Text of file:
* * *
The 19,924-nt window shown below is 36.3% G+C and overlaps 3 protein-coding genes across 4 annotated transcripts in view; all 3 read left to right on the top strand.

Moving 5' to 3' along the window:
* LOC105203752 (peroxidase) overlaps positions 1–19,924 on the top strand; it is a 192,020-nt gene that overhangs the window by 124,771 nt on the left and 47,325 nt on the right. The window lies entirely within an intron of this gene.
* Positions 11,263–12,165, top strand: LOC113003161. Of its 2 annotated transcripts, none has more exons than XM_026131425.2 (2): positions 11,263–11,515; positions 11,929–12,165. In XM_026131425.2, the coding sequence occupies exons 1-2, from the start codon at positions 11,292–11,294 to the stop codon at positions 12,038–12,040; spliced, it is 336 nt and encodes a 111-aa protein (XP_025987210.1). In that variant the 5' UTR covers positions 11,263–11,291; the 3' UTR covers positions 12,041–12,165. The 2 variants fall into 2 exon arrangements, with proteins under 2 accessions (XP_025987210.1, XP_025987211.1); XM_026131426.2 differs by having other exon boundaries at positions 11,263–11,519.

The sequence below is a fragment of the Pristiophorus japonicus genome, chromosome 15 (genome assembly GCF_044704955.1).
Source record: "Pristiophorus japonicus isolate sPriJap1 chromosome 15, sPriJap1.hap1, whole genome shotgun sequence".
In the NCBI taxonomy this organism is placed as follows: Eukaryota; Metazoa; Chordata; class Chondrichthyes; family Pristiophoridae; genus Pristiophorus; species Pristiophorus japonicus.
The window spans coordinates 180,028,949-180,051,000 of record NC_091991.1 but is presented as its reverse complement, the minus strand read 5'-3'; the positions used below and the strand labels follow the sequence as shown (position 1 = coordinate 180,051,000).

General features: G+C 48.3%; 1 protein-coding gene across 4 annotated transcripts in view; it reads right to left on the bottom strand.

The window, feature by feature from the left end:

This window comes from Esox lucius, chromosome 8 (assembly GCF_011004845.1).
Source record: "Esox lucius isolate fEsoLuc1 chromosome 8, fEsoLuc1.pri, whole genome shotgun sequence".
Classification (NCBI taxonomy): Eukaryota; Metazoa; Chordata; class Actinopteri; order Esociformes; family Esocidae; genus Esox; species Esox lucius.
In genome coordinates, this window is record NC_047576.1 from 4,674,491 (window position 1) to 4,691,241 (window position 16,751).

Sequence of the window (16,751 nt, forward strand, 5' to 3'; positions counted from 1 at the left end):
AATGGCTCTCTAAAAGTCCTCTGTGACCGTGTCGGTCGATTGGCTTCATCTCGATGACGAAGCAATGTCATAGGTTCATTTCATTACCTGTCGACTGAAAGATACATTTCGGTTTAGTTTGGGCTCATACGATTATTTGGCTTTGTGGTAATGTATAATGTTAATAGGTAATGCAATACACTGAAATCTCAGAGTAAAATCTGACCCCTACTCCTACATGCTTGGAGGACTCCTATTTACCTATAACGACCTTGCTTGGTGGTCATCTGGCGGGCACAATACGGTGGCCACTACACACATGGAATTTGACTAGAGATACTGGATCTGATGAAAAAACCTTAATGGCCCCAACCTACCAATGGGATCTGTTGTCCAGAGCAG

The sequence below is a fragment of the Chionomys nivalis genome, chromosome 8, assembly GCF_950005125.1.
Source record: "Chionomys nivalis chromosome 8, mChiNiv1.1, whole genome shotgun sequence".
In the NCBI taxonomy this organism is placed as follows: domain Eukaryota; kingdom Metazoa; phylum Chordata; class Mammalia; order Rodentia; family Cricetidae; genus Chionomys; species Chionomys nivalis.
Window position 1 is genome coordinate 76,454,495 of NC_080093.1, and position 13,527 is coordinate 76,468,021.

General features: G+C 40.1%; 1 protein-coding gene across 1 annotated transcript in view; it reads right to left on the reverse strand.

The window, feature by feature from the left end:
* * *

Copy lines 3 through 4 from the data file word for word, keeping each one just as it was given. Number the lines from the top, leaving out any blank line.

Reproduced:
* LOC105203752 (peroxidase) overlaps positions 1–19,924 on the top strand; it is a 192,020-nt gene that overhangs the window by 124,771 nt on the left and 47,325 nt on the right. The window lies entirely within an intron of this gene.
* Positions 11,263–12,165, top strand: LOC113003161. Of its 2 annotated transcripts, none has more exons than XM_026131425.2 (2): positions 11,263–11,515; positions 11,929–12,165. In XM_026131425.2, the coding sequence occupies exons 1-2, from the start codon at positions 11,292–11,294 to the stop codon at positions 12,038–12,040; spliced, it is 336 nt and encodes a 111-aa protein (XP_025987210.1). In that variant the 5' UTR covers positions 11,263–11,291; the 3' UTR covers positions 12,041–12,165. The 2 variants fall into 2 exon arrangements, with proteins under 2 accessions (XP_025987210.1, XP_025987211.1); XM_026131426.2 differs by having other exon boundaries at positions 11,263–11,519.